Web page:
The Pythons and several key colleagues look back in a broad retrospective, presented in oral history format, that begins just before the 1969 premiere of Monty Python's Flying Circus, the landmark TV series, and follows the story into the troupe's movie years and beyond. More than anything else, the book reveals that the blend of anarchic themes, unconventional show structure and chaotic pace that defined Flying Circus was not the product of madcap rebels, but rather the result of hard work by ambitious craftsmen determined to reinvent a form. Fans will be disappointed to find few intimate looks at specific shows and skits. Comparisons of the Pythons' philosophical differences and writing styles are handled in broad strokes. Not until the discussion of the group's film work (Monty Python and the Holy Grail, Life of Brian, The Meaning of Life) will readers encounter specific accounts of clashing artistic attitudes: for instance, how an actor's director (Terry Jones) views production differently than a cinematographer's director (Gilliam), and how the other writers and actors (especially John Cleese) absolutely hated the tedious process of filming. By the time Morgan is done with Life of Brian, the philosophical battles are over, and the discussion consists of good and bad business decisions. Although the book is redundant at times, such clever mates can't help offering some insightful and entertaining perspectives on comedy writing, television and film. (May) (c) Copyright PWxyz, LLC. All rights reserved

Library Journal Review

In their 30th-anniversary year, the surviving members of the famed comedy troupe reminisce about their careers with media journalist Morgan. This entertaining volume consists of interview transcripts covering the full Python spectrum, from the 45 episodes of the BBC's beloved Monty Python's Flying Circus (1969-74) to films like Monty Python's Life of Brian (1979) and recordings like Monty Python's The Final Rip-Off (1988). True to form, the Python members make for witty interviewees, and they relate not only production but also personal detailsÄfor example, the deceased Graham Chapman's alcoholism. Their voices are supplemented by such Python collaborators as director Ian MacNaughton, actress Carol Cleveland, and best-selling author Douglas Adams. Illustrated with behind-the-scenes photographs and stills from celebrated sketches, this volume will undoubtedly please fans. Recommended for public libraries and academic collections supporting popular culture curricula.ÄNeal Baker, Earlham Coll., Richmond, IN (c) Copyright 2010. Library Journals LLC, a wholly owned subsidiary of Media Source, Inc. No redistribution permitted.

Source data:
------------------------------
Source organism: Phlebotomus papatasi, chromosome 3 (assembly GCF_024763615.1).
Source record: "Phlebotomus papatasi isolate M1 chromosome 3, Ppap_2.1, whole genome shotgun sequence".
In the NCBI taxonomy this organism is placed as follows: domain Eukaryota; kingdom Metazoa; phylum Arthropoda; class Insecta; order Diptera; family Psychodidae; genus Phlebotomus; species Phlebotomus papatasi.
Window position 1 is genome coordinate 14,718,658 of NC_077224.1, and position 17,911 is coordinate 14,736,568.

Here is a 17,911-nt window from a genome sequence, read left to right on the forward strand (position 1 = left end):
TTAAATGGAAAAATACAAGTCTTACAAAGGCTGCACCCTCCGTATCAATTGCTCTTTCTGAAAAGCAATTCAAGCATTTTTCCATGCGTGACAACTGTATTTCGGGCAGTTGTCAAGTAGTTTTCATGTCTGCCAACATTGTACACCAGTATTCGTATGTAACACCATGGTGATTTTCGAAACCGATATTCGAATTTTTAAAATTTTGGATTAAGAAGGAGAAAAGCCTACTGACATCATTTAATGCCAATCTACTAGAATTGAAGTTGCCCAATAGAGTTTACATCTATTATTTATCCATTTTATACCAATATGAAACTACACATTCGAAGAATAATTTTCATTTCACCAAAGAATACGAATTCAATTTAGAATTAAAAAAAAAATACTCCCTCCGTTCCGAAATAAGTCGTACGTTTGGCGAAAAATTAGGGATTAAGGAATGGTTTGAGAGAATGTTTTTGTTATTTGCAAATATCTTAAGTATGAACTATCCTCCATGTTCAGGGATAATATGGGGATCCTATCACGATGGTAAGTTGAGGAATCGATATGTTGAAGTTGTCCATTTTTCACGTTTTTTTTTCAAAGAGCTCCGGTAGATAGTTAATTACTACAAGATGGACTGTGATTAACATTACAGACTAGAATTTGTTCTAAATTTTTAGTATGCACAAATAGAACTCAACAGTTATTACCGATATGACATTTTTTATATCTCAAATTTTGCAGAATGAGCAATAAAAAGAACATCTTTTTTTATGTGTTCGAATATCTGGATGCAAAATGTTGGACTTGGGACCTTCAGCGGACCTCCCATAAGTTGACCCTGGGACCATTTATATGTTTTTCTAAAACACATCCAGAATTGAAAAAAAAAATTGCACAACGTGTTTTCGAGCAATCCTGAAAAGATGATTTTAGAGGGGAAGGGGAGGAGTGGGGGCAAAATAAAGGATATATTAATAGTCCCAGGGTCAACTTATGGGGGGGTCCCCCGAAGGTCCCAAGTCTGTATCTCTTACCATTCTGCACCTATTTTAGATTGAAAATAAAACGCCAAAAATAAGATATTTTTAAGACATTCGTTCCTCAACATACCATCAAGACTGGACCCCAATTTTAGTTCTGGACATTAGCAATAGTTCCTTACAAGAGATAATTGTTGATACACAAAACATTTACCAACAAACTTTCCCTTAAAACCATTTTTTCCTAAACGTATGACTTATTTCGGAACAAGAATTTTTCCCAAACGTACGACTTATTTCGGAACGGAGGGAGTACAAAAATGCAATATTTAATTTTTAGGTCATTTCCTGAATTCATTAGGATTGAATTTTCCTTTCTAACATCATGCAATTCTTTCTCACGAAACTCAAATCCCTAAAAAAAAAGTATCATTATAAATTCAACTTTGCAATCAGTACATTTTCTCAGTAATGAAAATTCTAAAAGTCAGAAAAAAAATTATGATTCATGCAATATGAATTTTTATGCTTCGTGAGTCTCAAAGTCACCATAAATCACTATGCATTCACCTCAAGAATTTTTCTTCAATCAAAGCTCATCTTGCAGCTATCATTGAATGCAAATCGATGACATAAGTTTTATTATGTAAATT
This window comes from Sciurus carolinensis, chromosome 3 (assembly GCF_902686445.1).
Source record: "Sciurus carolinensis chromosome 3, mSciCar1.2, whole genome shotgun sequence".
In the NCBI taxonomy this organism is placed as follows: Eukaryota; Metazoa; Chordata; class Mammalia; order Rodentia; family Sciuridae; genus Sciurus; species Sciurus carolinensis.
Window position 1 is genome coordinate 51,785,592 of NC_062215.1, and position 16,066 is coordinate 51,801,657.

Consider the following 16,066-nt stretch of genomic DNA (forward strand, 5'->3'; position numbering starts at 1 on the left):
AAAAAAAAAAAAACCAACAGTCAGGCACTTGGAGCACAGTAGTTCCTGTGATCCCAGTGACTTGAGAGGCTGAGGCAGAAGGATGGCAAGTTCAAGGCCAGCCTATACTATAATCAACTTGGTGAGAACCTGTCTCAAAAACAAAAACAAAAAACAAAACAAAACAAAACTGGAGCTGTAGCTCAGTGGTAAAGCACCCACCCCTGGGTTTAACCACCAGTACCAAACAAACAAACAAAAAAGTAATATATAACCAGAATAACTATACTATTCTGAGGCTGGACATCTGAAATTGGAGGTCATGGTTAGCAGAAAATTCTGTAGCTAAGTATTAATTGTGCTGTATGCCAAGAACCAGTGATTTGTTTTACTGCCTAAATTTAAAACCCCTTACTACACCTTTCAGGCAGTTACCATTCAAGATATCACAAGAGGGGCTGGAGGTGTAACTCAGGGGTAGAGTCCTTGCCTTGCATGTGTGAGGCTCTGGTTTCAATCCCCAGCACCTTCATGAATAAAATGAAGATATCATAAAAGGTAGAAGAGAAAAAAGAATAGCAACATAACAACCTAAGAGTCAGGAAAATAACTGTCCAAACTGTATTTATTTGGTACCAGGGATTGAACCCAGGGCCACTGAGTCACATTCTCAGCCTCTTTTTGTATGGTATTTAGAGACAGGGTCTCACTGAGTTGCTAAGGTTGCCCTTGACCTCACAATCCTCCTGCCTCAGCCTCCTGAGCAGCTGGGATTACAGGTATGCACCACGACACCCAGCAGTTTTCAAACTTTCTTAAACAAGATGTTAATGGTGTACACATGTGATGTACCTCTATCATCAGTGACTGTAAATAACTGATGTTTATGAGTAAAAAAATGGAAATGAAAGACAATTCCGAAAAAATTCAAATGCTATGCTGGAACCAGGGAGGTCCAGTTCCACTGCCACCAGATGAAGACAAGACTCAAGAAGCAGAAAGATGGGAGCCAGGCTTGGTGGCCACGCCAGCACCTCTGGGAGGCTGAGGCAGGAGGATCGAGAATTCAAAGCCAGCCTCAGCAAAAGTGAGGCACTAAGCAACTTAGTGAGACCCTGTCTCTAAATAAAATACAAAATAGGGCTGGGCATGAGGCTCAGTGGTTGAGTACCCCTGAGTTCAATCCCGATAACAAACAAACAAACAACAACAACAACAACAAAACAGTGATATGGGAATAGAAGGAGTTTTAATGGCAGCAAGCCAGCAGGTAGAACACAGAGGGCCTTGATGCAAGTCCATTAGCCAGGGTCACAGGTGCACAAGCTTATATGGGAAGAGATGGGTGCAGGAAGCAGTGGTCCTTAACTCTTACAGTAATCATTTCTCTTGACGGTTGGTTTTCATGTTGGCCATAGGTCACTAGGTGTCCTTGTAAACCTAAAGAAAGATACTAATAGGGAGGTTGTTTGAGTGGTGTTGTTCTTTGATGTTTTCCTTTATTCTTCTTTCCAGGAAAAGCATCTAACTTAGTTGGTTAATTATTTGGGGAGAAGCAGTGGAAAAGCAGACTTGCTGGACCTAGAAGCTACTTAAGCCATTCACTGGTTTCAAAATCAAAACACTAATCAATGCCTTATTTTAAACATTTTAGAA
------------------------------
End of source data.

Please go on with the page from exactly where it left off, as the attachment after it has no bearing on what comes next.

Table of Contents

Acknowledgmentsp. v
Intervieweesp. ix
Introductionp. 1
Pre-Pythonp. 5
Birthp. 22
Take-Offp. 36
The Pythons Through the Looking Glassp. 75
The Control Freakp. 77
Splunge!p. 81
The Nice Onep. 92
The Cheeky Onep. 95
The Zealous Fanaticp. 98
The Monosyllabic Minnesota Farm Boyp. 104
The Group Dynamicp. 108
And Now for Something Completely... the Same?p. 118
Fear and Loathing at the BBCp. 129
Monty Python and the Holy Grailp. 144
The U.S. Invasion Beginsp. 182
The Fourth (and Final) Sortiep. 196
Caught in Python's Orbitp. 210
Life of Brianp. 224
Flying Solop. 255
The Meaning of Lifep. 272
Le Morte d'Arthurp. 294
The "If You Could Save Only One Thing You've Produced" Chapterp. 302
21st-Century Pythonp. 305
The Python Oeuvrep. 317
Sourcesp. 323
Bibliographyp. 325
Indexp. 327